Basically, the main railway companies both sides of the river still had an effective oligopoly, and by finding objections elsewhere they were able to frustrate the more ambitious schemes working against their interests. The oligopoly became a monopoly in 1921 with the formation of the London and North Eastern Railway which ran every railway around the Humber.

So in 1930 Sir Douglas Fox and Partners advised Hull Corporation that a practical and buildable road bridge would overcome the limitations of the ferry service.

Humber Bridge as publicised in Grimsby

One span would pass over the navigation channel and the rest would have shorter spans either side. Whilst river interests were overcome, the financial crisis severely affected the possibility of the scheme.

The location of Hull well east of national routes meant that the river crossing did not have national road planning priority then or for a long time. A bridge would be local. A Humber Bridge Act was successful in 1959 in allowing a toll paying bridge, but the south bank saw that its future growth with east-west traffic into the national road network had greater potential without a bridge.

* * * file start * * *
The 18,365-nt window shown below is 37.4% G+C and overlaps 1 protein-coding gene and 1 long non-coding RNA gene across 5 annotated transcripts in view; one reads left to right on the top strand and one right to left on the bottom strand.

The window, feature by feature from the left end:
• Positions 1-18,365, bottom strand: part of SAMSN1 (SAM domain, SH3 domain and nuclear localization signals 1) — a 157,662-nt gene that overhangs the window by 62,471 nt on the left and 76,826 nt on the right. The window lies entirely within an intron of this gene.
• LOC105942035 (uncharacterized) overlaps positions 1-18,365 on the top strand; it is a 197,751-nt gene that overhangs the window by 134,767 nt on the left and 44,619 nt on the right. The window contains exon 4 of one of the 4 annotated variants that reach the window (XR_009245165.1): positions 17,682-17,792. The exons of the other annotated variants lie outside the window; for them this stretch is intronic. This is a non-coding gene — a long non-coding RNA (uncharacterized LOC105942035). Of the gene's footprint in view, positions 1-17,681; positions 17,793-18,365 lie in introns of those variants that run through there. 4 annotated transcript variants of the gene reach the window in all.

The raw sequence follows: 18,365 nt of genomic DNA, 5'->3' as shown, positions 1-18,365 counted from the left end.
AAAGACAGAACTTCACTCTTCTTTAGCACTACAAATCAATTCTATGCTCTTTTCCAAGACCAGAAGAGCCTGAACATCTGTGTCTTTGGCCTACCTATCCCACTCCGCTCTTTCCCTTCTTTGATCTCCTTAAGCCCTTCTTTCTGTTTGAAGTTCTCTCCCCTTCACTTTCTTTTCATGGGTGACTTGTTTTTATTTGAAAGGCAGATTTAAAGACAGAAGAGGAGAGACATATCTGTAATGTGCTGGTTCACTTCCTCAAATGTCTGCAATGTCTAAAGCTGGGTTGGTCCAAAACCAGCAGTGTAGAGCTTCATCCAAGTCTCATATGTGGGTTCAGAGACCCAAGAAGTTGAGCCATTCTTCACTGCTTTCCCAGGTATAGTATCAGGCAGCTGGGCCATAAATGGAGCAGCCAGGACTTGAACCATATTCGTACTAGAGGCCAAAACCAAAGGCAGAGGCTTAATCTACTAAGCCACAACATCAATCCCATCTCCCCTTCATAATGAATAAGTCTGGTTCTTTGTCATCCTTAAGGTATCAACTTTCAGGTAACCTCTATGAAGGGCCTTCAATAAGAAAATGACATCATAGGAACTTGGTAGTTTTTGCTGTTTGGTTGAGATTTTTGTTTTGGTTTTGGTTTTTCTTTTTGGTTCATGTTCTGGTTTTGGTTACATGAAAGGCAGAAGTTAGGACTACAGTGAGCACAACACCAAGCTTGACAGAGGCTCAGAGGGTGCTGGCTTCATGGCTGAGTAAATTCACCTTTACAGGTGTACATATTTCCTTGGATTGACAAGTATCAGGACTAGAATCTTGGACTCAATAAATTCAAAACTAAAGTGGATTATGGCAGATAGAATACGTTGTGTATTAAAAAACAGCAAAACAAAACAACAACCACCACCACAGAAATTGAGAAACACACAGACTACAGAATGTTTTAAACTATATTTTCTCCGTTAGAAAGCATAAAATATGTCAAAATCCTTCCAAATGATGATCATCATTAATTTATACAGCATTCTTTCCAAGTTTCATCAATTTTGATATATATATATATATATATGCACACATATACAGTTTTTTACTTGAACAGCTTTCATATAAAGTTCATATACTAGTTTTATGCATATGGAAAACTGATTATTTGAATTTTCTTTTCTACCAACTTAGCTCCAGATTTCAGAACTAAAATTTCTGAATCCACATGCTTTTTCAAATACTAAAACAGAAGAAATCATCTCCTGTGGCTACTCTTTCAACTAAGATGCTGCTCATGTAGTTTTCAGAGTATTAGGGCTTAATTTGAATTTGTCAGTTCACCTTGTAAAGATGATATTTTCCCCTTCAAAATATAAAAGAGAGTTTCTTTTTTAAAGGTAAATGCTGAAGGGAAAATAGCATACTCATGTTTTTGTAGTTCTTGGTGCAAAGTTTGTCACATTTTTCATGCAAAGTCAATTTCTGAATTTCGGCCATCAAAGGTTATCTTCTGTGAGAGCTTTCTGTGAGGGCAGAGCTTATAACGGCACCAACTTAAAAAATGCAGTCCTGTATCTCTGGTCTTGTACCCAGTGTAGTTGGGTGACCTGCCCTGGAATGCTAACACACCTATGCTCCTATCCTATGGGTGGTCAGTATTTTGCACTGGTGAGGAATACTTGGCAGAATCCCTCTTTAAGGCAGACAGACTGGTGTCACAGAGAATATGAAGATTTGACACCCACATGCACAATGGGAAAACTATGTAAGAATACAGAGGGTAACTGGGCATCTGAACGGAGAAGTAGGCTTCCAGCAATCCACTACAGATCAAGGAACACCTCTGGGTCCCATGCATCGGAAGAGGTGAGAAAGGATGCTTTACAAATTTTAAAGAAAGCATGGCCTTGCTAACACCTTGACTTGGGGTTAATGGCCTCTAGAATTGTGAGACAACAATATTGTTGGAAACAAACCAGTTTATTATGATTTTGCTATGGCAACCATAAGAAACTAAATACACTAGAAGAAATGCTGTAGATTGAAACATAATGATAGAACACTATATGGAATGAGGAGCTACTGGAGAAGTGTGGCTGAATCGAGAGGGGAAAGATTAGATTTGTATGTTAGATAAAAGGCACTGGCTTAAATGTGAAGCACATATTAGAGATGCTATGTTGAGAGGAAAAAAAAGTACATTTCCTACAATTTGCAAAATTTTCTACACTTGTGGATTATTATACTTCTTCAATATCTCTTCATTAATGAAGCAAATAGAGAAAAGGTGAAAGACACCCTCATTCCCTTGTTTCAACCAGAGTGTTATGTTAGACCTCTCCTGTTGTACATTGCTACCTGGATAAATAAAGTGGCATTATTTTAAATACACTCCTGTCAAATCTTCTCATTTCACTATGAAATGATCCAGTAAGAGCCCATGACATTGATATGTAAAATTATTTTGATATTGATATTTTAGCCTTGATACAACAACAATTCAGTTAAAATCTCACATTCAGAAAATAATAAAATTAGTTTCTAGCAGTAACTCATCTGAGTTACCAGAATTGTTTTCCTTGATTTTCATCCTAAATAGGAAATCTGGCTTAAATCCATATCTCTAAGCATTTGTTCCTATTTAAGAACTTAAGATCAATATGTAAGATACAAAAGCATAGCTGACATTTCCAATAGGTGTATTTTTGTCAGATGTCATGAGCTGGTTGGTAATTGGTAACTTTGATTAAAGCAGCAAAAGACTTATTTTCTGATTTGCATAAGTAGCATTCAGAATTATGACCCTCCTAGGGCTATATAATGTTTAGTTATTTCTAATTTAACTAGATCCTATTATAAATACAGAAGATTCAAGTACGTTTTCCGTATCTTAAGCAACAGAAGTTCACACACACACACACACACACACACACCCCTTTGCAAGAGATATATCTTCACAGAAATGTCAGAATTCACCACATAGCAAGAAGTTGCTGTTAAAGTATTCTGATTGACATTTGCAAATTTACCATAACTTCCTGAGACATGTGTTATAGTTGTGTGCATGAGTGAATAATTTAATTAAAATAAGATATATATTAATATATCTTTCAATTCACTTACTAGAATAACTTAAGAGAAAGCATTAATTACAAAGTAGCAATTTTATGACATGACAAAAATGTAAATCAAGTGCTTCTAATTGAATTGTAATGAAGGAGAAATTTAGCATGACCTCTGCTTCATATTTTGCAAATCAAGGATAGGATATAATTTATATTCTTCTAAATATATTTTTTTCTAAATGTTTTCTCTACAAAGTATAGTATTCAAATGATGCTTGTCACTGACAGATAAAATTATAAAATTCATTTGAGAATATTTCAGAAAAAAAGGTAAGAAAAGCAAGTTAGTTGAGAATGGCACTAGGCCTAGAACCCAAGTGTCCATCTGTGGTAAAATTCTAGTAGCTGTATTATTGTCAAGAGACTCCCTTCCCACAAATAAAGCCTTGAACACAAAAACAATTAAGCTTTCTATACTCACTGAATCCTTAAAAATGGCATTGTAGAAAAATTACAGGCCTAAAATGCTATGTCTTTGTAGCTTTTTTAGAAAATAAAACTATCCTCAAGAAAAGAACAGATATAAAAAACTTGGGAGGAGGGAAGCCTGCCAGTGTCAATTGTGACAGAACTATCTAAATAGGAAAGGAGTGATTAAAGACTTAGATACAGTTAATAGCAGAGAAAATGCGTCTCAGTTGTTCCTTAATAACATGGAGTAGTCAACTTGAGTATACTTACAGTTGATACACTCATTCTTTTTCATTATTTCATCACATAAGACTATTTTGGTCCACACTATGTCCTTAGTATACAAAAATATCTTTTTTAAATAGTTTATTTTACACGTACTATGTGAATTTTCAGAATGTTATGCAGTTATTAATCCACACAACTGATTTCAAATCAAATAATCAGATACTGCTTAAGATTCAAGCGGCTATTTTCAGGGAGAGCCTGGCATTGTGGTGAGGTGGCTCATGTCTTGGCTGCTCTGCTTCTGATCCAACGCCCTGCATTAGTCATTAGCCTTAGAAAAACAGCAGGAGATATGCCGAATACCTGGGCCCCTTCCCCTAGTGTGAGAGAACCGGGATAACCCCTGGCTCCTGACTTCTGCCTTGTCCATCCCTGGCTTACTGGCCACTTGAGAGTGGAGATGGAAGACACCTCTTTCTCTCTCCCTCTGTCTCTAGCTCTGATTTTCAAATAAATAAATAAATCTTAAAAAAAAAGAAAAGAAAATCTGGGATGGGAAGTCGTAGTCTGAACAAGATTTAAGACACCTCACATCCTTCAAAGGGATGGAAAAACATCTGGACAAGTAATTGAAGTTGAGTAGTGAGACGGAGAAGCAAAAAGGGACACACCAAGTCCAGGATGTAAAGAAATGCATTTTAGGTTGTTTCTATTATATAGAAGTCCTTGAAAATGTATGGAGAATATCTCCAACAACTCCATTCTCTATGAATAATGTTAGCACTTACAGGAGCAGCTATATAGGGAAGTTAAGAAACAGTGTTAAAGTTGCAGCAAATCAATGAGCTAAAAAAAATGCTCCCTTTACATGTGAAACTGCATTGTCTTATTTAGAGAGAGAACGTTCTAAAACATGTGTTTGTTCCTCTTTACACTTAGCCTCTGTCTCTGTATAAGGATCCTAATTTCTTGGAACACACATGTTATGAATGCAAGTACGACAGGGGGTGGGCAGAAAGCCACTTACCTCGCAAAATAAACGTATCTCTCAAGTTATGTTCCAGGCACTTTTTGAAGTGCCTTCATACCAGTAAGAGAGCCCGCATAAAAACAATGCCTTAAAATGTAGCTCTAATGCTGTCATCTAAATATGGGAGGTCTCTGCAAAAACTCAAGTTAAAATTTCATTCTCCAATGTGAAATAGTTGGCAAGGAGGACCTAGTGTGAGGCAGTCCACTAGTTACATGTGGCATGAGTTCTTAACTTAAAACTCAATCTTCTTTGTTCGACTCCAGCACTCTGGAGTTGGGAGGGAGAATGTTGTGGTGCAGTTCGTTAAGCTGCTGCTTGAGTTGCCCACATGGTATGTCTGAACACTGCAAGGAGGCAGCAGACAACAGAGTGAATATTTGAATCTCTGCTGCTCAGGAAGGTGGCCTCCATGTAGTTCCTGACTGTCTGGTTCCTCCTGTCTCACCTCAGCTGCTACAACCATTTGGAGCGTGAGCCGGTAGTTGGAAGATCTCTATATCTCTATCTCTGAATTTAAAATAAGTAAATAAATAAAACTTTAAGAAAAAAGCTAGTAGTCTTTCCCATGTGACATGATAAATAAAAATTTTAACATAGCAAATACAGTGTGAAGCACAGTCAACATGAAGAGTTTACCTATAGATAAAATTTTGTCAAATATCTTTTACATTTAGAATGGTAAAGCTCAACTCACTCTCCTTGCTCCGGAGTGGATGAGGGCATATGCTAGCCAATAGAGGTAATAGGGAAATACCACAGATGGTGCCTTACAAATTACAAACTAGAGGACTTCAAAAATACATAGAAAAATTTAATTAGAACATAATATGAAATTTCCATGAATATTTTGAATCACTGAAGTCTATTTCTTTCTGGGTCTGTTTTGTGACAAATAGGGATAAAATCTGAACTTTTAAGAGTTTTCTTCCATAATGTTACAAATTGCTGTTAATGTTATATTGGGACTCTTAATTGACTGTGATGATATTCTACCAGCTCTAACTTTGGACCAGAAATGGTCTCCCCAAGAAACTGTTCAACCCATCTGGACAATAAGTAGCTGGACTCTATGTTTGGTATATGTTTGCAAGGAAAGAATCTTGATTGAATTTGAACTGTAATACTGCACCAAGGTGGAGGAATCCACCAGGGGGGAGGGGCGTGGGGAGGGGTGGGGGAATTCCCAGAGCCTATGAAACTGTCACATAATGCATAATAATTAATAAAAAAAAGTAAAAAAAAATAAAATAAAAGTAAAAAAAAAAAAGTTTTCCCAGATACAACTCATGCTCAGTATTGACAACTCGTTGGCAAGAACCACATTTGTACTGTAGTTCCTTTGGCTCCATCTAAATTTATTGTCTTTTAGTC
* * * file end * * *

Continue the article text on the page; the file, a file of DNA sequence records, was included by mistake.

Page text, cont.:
However, the growth of regional planning, and the identification of the Humber north and south as one unit, in the Yorkshire and Humberside Economic Planning Council, meant that the Humber Bridge was seen as a means to unify both banks. A sort of industrial growth Tyneside was envisaged for Humberside, as it became known, with a 750,000 population town on the south bank (in the area up to where New Holland is).

The 1966 Hull North Parliamentary by-election proved a vital intervention. The Humber Bridge became a political carrot for the Labour Party in government when Barbara Castle said, "You shall have your bridge" (or words like it). Yet it was still not to be a trunk road but a local road, which meant hefty government and private loans with tolls to finance the repayment starting after 13 years with 60 years to pay. The construction began in 1972 but weather, strikes and the south bank foundations (concrete kept disappearing) meant that the opening was delayed by five years and the bridge finally opened in 1981. The engineering achievement and fine display of the then longest single span suspension bridge is set against its cost and use. The ferry instantly closed and the local railway became part of "Humberail" including the use of buses around Barton - a longer trip from Grimsby if more reliable.